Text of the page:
In Rovaniemi , there is are a few buildings which are emblematic of Aalto: the Town Hall, the theater, and library, all of which are located in the same area. The perspective, the fan-shaped library and the the tower for its height and shape that comprises vertical accent.
This is a must see site. The three buildings were designed by Alvar Aalto. There is the auditorium, a library in the shape of fan-shaped plant and the town hall of Rovaniemi. This is a place that you cannot miss.
Spending a week in this wonderful part of the world is great because very few people have done it. So in my opinion I didn't know I was there until I was actually there. They say it's in the middle of nowhere because if you enjoy this great adventure in the woods you'll enjoy its wildlife and beautiful landscapes. As you can see, it's the opposite of a city or town. There's no pollution, no noise whatsoever. There are only animals enjoying their natural environment. An unforgettable experience which I would love to repeat a million times.
The Ice Castle of Kemi is a major attraction of Lapland in winter. Located in the Gulf of Bothnia. It is built every year in late January and stays standing until April (if the weather allows it!). Inside you can find a hotel, a restaurant and even a chapel, all made out of ice. You can book you a room and enjoy an unforgettable experience. If a room is out of your price range, you can just visit the inside for 8 euros (children 4).
The trip we made to Levi has been one of the most interesting experiences I've ever had. The people of Levi were pleasant enough, but the amount of snow and the landscapes that can be seen everywhere makes it magnificent and spectacular, especially for people who are used to the sunshine. The best thing about this trip has been, without doubt, participating in snow-sports with the locals; snowmobiling, husky sledding and skiing. Our only regret was not being able to see the Aurora Borealis, which they say is something spectacular. Finland is a country quite unknown to the Spanish and I think it's time we started to include it in our vacation plans. It's certainly not cheap to come here, but is definitely worthwhile in order to experience a completely different lifestyle, country and culture.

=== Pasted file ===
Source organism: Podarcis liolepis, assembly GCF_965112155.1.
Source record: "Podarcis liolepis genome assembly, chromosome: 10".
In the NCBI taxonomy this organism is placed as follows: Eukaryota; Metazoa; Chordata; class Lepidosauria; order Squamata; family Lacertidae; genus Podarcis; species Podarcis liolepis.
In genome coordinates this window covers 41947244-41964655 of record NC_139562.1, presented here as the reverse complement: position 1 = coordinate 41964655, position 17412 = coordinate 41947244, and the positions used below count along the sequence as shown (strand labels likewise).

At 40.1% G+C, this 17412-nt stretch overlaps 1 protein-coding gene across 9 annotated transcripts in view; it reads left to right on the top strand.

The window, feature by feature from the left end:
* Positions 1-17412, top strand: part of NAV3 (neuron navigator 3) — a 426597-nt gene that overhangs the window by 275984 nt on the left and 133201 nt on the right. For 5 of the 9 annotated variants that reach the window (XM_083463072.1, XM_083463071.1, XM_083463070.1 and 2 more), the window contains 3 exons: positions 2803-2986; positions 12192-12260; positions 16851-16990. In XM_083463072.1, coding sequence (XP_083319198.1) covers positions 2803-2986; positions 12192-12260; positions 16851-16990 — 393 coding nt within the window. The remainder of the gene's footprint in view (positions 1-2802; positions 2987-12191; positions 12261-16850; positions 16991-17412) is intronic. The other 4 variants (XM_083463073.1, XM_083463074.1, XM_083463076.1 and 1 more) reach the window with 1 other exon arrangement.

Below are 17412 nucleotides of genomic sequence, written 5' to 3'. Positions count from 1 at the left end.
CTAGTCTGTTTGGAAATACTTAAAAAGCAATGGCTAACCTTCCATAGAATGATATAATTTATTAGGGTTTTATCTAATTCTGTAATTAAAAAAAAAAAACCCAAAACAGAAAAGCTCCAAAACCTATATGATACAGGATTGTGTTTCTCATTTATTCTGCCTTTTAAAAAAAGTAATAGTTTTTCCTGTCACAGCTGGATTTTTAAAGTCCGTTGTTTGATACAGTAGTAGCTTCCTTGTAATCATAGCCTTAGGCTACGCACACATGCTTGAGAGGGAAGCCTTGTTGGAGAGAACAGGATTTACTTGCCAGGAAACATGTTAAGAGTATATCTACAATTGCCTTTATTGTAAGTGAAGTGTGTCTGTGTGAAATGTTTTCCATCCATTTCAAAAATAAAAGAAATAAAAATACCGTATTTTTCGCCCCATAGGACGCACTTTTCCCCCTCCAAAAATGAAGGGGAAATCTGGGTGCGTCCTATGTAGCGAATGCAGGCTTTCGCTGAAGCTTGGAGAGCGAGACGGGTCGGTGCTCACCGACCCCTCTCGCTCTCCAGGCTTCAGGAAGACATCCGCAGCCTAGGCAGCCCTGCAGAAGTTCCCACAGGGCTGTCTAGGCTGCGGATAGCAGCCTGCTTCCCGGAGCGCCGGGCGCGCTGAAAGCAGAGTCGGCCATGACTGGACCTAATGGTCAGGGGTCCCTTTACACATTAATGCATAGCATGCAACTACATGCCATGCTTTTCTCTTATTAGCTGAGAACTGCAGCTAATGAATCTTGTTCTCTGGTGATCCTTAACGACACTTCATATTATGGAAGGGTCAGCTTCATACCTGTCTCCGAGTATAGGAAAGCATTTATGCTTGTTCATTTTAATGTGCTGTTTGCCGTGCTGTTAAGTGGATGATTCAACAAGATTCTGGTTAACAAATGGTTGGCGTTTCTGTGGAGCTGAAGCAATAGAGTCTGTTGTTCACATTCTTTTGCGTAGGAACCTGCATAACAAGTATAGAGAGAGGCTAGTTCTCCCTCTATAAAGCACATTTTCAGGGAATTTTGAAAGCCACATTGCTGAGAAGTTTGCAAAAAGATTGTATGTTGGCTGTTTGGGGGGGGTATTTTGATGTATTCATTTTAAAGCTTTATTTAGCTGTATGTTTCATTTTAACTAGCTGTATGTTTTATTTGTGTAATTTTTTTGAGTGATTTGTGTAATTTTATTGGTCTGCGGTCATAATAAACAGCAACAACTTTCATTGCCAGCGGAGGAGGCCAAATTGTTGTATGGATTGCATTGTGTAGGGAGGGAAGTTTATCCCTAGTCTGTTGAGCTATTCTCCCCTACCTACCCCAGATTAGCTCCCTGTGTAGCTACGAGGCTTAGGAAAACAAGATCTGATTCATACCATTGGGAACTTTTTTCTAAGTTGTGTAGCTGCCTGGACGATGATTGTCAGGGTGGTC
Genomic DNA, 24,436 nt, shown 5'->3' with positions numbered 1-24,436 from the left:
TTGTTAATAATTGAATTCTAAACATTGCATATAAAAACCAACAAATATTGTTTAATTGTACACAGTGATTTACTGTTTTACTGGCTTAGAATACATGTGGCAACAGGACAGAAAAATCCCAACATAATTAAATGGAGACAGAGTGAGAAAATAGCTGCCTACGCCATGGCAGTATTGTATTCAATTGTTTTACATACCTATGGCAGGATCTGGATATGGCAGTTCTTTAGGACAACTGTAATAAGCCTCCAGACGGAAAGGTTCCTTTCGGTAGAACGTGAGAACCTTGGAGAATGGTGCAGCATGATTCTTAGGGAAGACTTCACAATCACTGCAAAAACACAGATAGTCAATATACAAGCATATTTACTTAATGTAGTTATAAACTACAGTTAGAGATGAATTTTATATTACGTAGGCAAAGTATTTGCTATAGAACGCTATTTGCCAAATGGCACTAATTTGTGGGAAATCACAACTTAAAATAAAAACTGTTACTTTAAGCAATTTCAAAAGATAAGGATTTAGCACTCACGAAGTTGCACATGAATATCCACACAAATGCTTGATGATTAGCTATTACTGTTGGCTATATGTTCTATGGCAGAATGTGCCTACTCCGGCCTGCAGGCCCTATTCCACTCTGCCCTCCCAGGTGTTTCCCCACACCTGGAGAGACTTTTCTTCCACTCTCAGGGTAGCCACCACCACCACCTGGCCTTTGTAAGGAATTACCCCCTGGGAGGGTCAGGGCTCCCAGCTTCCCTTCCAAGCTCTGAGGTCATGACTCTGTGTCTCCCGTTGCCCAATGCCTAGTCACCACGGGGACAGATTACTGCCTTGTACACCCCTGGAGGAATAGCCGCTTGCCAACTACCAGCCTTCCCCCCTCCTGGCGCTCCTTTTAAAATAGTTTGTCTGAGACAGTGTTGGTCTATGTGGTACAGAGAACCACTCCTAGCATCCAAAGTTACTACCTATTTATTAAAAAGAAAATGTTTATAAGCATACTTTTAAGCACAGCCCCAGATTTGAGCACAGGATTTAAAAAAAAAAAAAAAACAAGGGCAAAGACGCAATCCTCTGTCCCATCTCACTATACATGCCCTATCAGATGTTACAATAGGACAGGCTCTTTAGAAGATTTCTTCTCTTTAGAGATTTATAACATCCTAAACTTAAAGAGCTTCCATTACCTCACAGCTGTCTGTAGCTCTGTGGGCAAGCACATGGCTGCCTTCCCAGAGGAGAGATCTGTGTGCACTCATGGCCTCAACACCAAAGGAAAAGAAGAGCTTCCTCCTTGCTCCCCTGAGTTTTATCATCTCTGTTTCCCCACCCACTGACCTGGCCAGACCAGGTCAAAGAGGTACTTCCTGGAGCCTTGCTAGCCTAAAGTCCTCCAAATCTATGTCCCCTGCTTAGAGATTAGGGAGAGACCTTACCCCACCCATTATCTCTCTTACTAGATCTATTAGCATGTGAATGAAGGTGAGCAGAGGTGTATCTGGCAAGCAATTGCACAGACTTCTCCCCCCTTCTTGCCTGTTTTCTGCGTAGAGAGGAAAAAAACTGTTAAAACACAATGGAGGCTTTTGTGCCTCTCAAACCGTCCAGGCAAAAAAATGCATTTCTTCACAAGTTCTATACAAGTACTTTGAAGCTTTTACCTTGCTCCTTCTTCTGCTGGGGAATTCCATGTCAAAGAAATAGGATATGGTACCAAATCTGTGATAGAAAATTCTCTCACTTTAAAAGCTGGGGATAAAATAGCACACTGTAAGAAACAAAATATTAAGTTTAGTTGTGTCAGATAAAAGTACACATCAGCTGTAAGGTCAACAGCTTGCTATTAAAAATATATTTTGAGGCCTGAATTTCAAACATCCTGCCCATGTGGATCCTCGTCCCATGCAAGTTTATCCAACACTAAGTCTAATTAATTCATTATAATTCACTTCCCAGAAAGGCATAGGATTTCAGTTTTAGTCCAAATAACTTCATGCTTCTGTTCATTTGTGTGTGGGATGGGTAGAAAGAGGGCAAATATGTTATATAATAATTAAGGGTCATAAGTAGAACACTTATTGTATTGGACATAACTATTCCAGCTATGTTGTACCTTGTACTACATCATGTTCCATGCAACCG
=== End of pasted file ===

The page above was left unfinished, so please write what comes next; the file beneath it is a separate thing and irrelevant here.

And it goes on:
This church is quite modern, but I was amazed by its colour, especially in the winter when it really stands out. I went to see the LumiLinna Ice Castle that is built every year in winter, but I also liked this church. It's an Evangelical Lutheran Church designed by the architect Josef Stenbäck. It was completed in 1902, and remodelled in 2003.
After being in Santa Claus' house (Joulupukin Pajakylän osuuskunta) with the line that marks the Arctic Circle (66 ° 33 '45'' North), we began to descend toward Ranua Zoo, known for a family of polar bears. We stopped at a service area, which invites you to walk over a large bridge spanning the Raudanjoki river. It's worth getting lost along this little trek, enjoying the scenery, and climbing to a viewpoint halfway to marvel at the beauty of Finland. If you go, don't forget to sign the books along the road.
On one of the mornings of our vacation, we visited Muonio äkäslompolo located about 55 kms north. The purpose was to buy some whiskey in a supermarket. In this repcto you should know that in all Scandinavian countries, stores or supermarkets that sell alcohol only sell a certain amount. If you want to buy beer or liquor, you have to do so in some special shops that are controlled by the government. They are called alcohol shops and their prices are incredibly high. For example here in Spain a JB bottle costs around 13 euros and in Scandinavia, it is about 23 or 25. These stores are not in many towns. After making the purchases, we went to visit the KIELA NATURIUM in which you can see something of the life of Sami and attend a 3D projection where you can see various formations of northern lights. For those who have not had the opportunity to watch them live and direct, this film is quite worth seeing. The ticket price in 2006 was 10 euros for adults and 6 for children.